In addition, from a purely musical point of view, I've used the Warwick Frei body for a lot of different types of instruments--a 6 course, numerous 11 courses, a 13 course with Jauch-style triple extension--and all have turned out exceptionally well. The Warwick Frei seems to be one of those models of lute that just works, no matter what I ask it to do.

I had one more good reason to use the Warwick Frei: the mold was already made, and hanging in the rafters of Grant Tomlinson's workshop next door to mine. When I asked him if I could borrow it to use for the théorbe, Grant generously said yes. Thanks again, Grant!

Building the instrument
Courtesy Cité de la Musique
So, let's recap: where was I now? Did I have enough information to get started building? Well, I had a mold that I could work with, and a body outline that I could draw. I also had some important technical information: the string length to the first nut, and the spacings of the strings at the nut and the bridge. I had enough information, in short, that I could work out a design of the body and the neck (its width, length, and orientation in relation to the body's centreline.) There were some details that I didn't quite have, as yet, like much of the design of the extension. I had some hi-res photos, but I couldn't really see much beyond the basic size and shape. However, crucially, what I had was enough to make a basic drawing of the outline of the whole lute that I could send off to the case makers, which I needed to do early in the building process so the case would be finished by the time the instrument was done. I could then begin building the body and the neck, and put off for the time being having to design the details of the extension.

Actually, a remarkable amount of work can be done on a lute--I'd estimate 80 to 90% of it--without knowing what the final pegbox or extension is going to look like. Build the back; shape and veneer the neck; attach the neck to the body; select and thickness a belly; carve the rose; design the harmonic barring pattern under the belly, and glue and shape the bars; design, carve and glue the bridge; fit the belly to the body and glue it in; add the fingerboard, points and ebony belly edge binding; finish out the lute to its final shape, action and look; and then apply varnish. Lots of work to keep a fellow busy. A couple of highlights:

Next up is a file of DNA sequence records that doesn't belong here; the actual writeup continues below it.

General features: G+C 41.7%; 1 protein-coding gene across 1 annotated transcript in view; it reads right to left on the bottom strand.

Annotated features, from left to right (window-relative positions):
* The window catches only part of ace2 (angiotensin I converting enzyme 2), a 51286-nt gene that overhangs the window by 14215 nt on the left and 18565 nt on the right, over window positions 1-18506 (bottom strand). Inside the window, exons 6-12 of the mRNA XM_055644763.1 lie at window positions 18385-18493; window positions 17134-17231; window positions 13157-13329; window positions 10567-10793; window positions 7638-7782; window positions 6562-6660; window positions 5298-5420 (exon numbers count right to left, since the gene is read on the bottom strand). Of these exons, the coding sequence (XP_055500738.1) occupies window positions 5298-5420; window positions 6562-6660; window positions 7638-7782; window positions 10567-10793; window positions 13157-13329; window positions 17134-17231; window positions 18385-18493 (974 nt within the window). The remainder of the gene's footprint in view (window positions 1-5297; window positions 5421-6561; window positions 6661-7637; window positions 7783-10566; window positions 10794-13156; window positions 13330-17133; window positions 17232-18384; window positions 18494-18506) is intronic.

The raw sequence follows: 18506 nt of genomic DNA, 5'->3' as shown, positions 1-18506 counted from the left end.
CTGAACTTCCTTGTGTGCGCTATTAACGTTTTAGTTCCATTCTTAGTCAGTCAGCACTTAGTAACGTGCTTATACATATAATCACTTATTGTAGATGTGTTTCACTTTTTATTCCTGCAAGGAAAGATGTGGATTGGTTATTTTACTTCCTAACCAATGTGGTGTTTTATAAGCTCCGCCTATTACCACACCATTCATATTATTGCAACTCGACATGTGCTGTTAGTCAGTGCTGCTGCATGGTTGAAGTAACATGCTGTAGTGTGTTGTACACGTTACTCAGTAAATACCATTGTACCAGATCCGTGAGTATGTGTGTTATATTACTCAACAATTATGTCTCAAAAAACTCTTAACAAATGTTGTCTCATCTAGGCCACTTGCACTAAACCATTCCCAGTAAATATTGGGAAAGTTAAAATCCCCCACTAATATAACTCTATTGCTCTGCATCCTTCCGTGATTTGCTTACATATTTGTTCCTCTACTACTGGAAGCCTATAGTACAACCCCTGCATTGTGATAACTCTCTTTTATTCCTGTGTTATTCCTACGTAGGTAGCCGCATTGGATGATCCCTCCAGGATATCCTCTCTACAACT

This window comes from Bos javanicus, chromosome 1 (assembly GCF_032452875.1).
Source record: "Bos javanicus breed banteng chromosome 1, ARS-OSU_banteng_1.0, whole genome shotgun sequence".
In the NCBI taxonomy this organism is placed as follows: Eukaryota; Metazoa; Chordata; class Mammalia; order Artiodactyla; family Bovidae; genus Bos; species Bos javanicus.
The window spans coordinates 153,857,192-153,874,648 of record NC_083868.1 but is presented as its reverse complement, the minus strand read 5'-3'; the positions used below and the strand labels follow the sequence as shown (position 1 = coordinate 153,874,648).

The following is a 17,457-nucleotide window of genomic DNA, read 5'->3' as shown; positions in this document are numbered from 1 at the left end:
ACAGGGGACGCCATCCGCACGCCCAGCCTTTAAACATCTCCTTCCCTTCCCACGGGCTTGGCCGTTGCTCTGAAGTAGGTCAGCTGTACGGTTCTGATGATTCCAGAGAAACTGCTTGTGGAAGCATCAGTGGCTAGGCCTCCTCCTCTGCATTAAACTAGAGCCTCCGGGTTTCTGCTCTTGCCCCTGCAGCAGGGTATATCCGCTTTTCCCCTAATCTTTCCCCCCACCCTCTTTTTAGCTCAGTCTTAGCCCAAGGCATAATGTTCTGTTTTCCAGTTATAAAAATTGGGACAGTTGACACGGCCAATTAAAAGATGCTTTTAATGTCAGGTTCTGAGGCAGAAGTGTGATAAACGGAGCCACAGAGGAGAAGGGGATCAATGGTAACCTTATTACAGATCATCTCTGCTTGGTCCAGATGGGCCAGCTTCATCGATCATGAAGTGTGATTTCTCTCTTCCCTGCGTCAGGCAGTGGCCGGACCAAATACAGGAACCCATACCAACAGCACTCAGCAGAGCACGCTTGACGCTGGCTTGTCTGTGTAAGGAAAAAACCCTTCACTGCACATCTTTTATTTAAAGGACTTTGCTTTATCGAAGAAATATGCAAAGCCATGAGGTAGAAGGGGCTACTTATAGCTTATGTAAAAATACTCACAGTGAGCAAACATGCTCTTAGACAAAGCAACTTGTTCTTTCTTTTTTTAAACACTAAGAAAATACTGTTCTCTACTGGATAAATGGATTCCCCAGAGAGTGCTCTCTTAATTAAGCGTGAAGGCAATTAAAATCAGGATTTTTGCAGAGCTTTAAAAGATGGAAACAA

The rose design. The pattern, drawn by Ray Nurse, is taken from a late-17th century engraving by Gérard Edelinck of the painting of Charles Mouton by François de Troy. Here's a copy of the engraving, in the British Museum:
Nice Frei-shaped lute you've got there, mon vieux! And here's my stab at the pattern:

Another example: the bridge. The one on the Paris angelique appears to be a rather clunky replacement for a lost original, so I designed what I hoped would be an appropriate replacement, using dimensions taken from the Yale angelique and some decorative elements (the separate ebony bridge points, and the 8-petalled flower brand) from surviving 11 course baroque lute bridges.
Making the extension
By late spring, the lute had been finished out and sent to the varnish booth. It was now starting to be time for me to figure out what, exactly, I was going to do with the extension.

As I said above, I had some rather fuzzy photos. Here's what I was looking at:

I had front, back and side views of the upper pegbox, which would be, if I was pressed, enough for me to  do a final draft of a design, and then make the thing. There were some details that I wasn't too sure about--like the shape of the nut, or the contours of the slipper-shaped foot of the pegbox--but I was confident enough that I could make a reasonable facsimile of the original that would both look good and work well.

But I still had a problem that continued to bother me, one small but crucial feature of the design that I felt if I didn't get it right, could really compromise the overall look of the entire lute: the fret-sawn back panel of the lower pegbox. (I've had this feeling before...) I knew what the basic design was--I could see it there in the enlargement of the photo I had--but there were a lot of details that escaped me. Was that little curl there the end of an element, or did it blend with the tail of another vine? Was I seeing a bit of the pattern, or was that merely a shadow of one of the tuning pegs? And what about that apparent small hole in the lower left, where a bit of the pattern seemed to have broken away? What on earth was I going to do about these things?
Faced with these momentous questions, I did what I always do when having to make life-and-death decisions: I decided to waste some time on Facebook. And once there, what did I see but my friend (and client) Nelson Amos and his wife Korin's pictures of their wonderful holiday in Paris! And where was that picture taken? What museum did they visit that day? The Cité de la Musique?